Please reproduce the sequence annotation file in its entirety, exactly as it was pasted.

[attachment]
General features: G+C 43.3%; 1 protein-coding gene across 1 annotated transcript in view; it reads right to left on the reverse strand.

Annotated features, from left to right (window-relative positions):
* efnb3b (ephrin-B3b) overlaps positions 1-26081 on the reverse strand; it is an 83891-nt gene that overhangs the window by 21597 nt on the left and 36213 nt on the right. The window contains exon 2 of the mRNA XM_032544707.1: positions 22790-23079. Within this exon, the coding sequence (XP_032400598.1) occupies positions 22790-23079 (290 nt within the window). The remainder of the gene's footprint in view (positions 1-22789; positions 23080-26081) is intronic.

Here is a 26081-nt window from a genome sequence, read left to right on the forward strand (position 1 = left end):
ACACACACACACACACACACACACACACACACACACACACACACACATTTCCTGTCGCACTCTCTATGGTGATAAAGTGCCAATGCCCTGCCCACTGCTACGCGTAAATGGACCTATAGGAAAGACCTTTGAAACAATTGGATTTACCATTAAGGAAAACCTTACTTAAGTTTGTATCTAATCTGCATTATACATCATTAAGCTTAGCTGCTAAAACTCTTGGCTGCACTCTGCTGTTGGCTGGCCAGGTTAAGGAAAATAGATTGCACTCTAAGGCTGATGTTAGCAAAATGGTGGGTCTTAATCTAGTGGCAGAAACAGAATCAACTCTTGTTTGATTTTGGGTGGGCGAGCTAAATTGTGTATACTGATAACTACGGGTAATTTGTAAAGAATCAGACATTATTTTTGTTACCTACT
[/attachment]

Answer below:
General features: G+C 43.3%; 1 protein-coding gene across 1 annotated transcript in view; it reads right to left on the reverse strand.

Annotated features, from left to right (window-relative positions):
* efnb3b (ephrin-B3b) overlaps positions 1-26081 on the reverse strand; it is an 83891-nt gene that overhangs the window by 21597 nt on the left and 36213 nt on the right. The window contains exon 2 of the mRNA XM_032544707.1: positions 22790-23079. Within this exon, the coding sequence (XP_032400598.1) occupies positions 22790-23079 (290 nt within the window). The remainder of the gene's footprint in view (positions 1-22789; positions 23080-26081) is intronic.

Here is a 26081-nt window from a genome sequence, read left to right on the forward strand (position 1 = left end):
ACACACACACACACACACACACACACACACACACACACACACACACATTTCCTGTCGCACTCTCTATGGTGATAAAGTGCCAATGCCCTGCCCACTGCTACGCGTAAATGGACCTATAGGAAAGACCTTTGAAACAATTGGATTTACCATTAAGGAAAACCTTACTTAAGTTTGTATCTAATCTGCATTATACATCATTAAGCTTAGCTGCTAAAACTCTTGGCTGCACTCTGCTGTTGGCTGGCCAGGTTAAGGAAAATAGATTGCACTCTAAGGCTGATGTTAGCAAAATGGTGGGTCTTAATCTAGTGGCAGAAACAGAATCAACTCTTGTTTGATTTTGGGTGGGCGAGCTAAATTGTGTATACTGATAACTACGGGTAATTTGTAAAGAATCAGACATTATTTTTGTTACCTACT